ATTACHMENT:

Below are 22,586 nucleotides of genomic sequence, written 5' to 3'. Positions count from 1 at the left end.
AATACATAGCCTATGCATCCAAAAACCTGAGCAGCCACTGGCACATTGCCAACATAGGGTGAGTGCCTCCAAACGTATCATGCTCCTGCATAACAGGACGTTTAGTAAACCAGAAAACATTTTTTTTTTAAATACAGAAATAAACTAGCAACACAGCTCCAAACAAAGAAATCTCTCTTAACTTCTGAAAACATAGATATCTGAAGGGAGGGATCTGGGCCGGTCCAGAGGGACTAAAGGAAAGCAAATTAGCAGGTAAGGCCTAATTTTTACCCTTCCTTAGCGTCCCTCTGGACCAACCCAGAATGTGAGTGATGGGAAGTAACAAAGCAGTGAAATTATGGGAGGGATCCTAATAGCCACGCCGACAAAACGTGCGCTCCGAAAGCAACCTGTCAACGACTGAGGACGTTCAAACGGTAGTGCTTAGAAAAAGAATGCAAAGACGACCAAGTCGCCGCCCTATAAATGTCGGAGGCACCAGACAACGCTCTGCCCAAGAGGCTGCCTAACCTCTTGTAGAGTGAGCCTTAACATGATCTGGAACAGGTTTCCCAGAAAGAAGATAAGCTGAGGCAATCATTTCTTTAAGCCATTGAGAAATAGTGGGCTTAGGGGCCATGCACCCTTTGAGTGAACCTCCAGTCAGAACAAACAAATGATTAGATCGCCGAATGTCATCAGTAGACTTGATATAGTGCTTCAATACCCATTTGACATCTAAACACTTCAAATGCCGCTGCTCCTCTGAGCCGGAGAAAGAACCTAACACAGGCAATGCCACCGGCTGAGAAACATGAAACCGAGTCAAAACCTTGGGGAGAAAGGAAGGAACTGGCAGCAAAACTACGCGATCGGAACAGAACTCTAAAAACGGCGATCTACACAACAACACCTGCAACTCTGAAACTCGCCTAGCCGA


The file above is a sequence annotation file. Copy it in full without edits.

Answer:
Below are 22,586 nucleotides of genomic sequence, written 5' to 3'. Positions count from 1 at the left end.
AATACATAGCCTATGCATCCAAAAACCTGAGCAGCCACTGGCACATTGCCAACATAGGGTGAGTGCCTCCAAACGTATCATGCTCCTGCATAACAGGACGTTTAGTAAACCAGAAAACATTTTTTTTTTAAATACAGAAATAAACTAGCAACACAGCTCCAAACAAAGAAATCTCTCTTAACTTCTGAAAACATAGATATCTGAAGGGAGGGATCTGGGCCGGTCCAGAGGGACTAAAGGAAAGCAAATTAGCAGGTAAGGCCTAATTTTTACCCTTCCTTAGCGTCCCTCTGGACCAACCCAGAATGTGAGTGATGGGAAGTAACAAAGCAGTGAAATTATGGGAGGGATCCTAATAGCCACGCCGACAAAACGTGCGCTCCGAAAGCAACCTGTCAACGACTGAGGACGTTCAAACGGTAGTGCTTAGAAAAAGAATGCAAAGACGACCAAGTCGCCGCCCTATAAATGTCGGAGGCACCAGACAACGCTCTGCCCAAGAGGCTGCCTAACCTCTTGTAGAGTGAGCCTTAACATGATCTGGAACAGGTTTCCCAGAAAGAAGATAAGCTGAGGCAATCATTTCTTTAAGCCATTGAGAAATAGTGGGCTTAGGGGCCATGCACCCTTTGAGTGAACCTCCAGTCAGAACAAACAAATGATTAGATCGCCGAATGTCATCAGTAGACTTGATATAGTGCTTCAATACCCATTTGACATCTAAACACTTCAAATGCCGCTGCTCCTCTGAGCCGGAGAAAGAACCTAACACAGGCAATGCCACCGGCTGAGAAACATGAAACCGAGTCAAAACCTTGGGGAGAAAGGAAGGAACTGGCAGCAAAACTACGCGATCGGAACAGAACTCTAAAAACGGCGATCTACACAACAACACCTGCAACTCTGAAACTCGCCTAGCCGA